Florida accessibility settlement may cost condominium developers as much as $1.5 million

Cocoa, Florida’s Fair Housing Continuum (FHC) negotiated a settlement worth $1.5 million with the designers, builders, and developers of three condominium complexes on Florida’s east coast. The April settlement includes the cost of retrofitting unit features at each complex and a $67,500 initial payment to the Fair Housing Continuum.

FHC found multiple design violations in the units and common areas at Shorewood Condominiums in Cape Canaveral, Ocean Oaks Condominiums in Brevard County, and Oleander Pointe Condominiums in Cocoa. These violations would have made it difficult or impossible for persons with mobility impairments to live at the complexes. FHC Executive Director David Baade told Florida Today that his organization discovered doors that were too narrow, outlets and thermostats that would be out of reach, and thresholds that were too high for wheelchair users. Baade described these violations as the “main types of problems” FHC found at the complexes.

Towne Realty, Inc., a Milwaukee-based real estate firm, developed all three of the complexes in this case. The Fair Housing Continuum filed its complaint based on violations at Shorewood and Oleander Pointe. Towne disclosed that it had also developed Ocean Oaks during litigation. FHC named MRI Architectural Group and Benko Construction as defendants in the Shorewood and Oleander Pointe complaints. FHC named ZRW Corporation a defendant in the Ocean Oaks complaint.

Under the settlement agreements for each property, the defendants agreed to retrofit any unit at any of the complexes upon the request of the unit owner. The settlement also called for a $500 payment to any unit owners whom developers would displace while retrofitting was taking place. After two years, the defendants agreed to pay FHC $100 for each unit that they did not retrofit at owners’ requests.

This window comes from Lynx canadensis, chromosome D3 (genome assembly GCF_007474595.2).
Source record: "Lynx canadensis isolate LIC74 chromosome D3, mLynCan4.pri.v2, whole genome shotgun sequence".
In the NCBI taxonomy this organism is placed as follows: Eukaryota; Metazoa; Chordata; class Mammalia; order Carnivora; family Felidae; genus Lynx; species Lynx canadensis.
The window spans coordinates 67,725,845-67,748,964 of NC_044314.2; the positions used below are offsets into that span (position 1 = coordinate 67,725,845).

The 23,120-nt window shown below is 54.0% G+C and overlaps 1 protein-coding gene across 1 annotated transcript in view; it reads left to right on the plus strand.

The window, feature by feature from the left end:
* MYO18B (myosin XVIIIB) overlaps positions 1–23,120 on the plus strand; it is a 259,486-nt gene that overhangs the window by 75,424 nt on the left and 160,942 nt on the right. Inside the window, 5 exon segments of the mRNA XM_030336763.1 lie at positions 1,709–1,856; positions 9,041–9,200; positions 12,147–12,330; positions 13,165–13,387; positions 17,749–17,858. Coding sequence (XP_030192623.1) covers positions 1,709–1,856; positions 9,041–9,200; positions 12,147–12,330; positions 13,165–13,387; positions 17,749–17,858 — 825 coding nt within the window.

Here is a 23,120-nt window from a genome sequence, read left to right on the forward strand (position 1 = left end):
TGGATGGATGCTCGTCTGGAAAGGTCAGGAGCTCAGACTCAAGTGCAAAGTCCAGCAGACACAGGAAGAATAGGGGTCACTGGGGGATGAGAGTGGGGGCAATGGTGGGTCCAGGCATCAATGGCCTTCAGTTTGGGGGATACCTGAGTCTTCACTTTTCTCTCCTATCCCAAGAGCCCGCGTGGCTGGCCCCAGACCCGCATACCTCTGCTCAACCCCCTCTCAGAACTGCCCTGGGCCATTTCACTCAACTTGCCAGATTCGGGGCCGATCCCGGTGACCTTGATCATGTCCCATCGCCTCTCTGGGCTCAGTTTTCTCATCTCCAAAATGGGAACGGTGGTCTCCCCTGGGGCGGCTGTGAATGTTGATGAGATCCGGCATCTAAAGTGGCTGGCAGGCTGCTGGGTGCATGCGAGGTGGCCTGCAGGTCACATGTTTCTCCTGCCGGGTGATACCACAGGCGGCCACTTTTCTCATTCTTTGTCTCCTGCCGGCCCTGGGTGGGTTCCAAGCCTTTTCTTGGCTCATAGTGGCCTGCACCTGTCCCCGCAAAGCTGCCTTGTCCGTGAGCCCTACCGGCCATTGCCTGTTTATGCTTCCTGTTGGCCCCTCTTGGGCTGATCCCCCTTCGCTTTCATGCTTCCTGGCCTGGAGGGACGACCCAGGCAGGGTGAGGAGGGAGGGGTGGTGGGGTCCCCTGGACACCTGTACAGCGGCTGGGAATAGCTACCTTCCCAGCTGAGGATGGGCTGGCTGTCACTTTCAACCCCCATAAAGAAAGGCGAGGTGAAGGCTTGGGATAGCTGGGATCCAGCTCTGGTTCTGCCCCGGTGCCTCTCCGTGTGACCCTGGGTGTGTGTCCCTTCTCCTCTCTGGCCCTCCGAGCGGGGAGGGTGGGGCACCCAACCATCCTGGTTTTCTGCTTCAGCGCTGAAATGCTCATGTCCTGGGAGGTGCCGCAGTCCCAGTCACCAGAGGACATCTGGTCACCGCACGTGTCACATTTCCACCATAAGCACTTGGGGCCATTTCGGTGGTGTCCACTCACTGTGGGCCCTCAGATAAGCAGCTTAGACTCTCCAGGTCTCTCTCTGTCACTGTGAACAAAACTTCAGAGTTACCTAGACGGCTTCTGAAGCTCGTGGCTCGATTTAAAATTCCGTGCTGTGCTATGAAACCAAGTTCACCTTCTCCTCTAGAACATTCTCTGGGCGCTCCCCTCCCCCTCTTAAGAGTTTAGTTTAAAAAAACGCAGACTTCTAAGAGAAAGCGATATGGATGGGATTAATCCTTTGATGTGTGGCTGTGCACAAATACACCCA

Firm will notify all Florida architects of Fair Housing Act requirement as part of settlement

MRI, the architectural firm for two of the properties, agreed to send notification of the Fair Housing Act’s design and construction requirements to every licensed architect in Florida. According to C.J. Miles, FHC’s deputy director, HUD has reported a significant increase in the number of requests from Florida architects for its Fair Housing Act Design Manual.

Mike Mervis, a spokesperson for Towne Realty, told Florida Today that he blamed “ignorance” and “confusing federal regulations” for the violations at the three Florida complexes. Mervis also blamed local code enforcement officials for allowing the projects to move ahead.

Miles agreed that local building officials were not doing enough to enforce state and federal design laws. One Florida building official told Miles that the Fair Housing Act did not apply to his office. Miles does not think that housing advocates should let developers off the hook for violating the Fair Housing Act and pointed to an early 1990s HUD project designed to educate real estate professionals about the design and construction requirements of the 1988 amendments to the Fair Housing Act.

Baade also blames part of the problem on a lack of enforcement by government officials. He compared it to the civil rights laws passed in the 1960s. “The [laws] were passed, but they weren’t enforced,” Baade said in his Florida Today interview.